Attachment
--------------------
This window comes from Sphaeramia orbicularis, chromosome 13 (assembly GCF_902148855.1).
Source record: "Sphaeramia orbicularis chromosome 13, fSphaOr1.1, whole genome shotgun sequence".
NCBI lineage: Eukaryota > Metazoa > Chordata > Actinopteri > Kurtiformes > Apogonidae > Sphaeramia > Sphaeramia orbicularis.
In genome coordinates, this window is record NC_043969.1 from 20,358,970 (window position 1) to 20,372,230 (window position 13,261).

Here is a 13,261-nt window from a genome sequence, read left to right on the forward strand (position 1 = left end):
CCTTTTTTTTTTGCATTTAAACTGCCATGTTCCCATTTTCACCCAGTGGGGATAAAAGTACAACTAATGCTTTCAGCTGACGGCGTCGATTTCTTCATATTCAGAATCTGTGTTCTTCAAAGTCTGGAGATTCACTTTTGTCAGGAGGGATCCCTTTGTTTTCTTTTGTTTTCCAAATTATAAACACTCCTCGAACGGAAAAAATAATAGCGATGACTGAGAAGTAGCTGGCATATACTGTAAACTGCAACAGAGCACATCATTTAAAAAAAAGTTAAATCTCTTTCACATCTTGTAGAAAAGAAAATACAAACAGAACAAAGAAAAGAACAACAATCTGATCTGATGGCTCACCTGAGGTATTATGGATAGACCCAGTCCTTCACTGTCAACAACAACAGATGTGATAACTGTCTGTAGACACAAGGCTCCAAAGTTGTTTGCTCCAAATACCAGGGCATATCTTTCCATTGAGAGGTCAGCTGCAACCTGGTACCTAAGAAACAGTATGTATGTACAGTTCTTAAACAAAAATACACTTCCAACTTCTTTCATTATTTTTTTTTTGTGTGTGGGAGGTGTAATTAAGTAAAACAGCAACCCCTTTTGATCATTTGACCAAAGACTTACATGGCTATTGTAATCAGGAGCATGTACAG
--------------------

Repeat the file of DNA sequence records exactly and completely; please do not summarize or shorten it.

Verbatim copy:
This window comes from Sphaeramia orbicularis, chromosome 13 (assembly GCF_902148855.1).
Source record: "Sphaeramia orbicularis chromosome 13, fSphaOr1.1, whole genome shotgun sequence".
NCBI lineage: Eukaryota > Metazoa > Chordata > Actinopteri > Kurtiformes > Apogonidae > Sphaeramia > Sphaeramia orbicularis.
In genome coordinates, this window is record NC_043969.1 from 20,358,970 (window position 1) to 20,372,230 (window position 13,261).

Here is a 13,261-nt window from a genome sequence, read left to right on the forward strand (position 1 = left end):
CCTTTTTTTTTTGCATTTAAACTGCCATGTTCCCATTTTCACCCAGTGGGGATAAAAGTACAACTAATGCTTTCAGCTGACGGCGTCGATTTCTTCATATTCAGAATCTGTGTTCTTCAAAGTCTGGAGATTCACTTTTGTCAGGAGGGATCCCTTTGTTTTCTTTTGTTTTCCAAATTATAAACACTCCTCGAACGGAAAAAATAATAGCGATGACTGAGAAGTAGCTGGCATATACTGTAAACTGCAACAGAGCACATCATTTAAAAAAAAGTTAAATCTCTTTCACATCTTGTAGAAAAGAAAATACAAACAGAACAAAGAAAAGAACAACAATCTGATCTGATGGCTCACCTGAGGTATTATGGATAGACCCAGTCCTTCACTGTCAACAACAACAGATGTGATAACTGTCTGTAGACACAAGGCTCCAAAGTTGTTTGCTCCAAATACCAGGGCATATCTTTCCATTGAGAGGTCAGCTGCAACCTGGTACCTAAGAAACAGTATGTATGTACAGTTCTTAAACAAAAATACACTTCCAACTTCTTTCATTATTTTTTTTTTGTGTGTGGGAGGTGTAATTAAGTAAAACAGCAACCCCTTTTGATCATTTGACCAAAGACTTACATGGCTATTGTAATCAGGAGCATGTACAG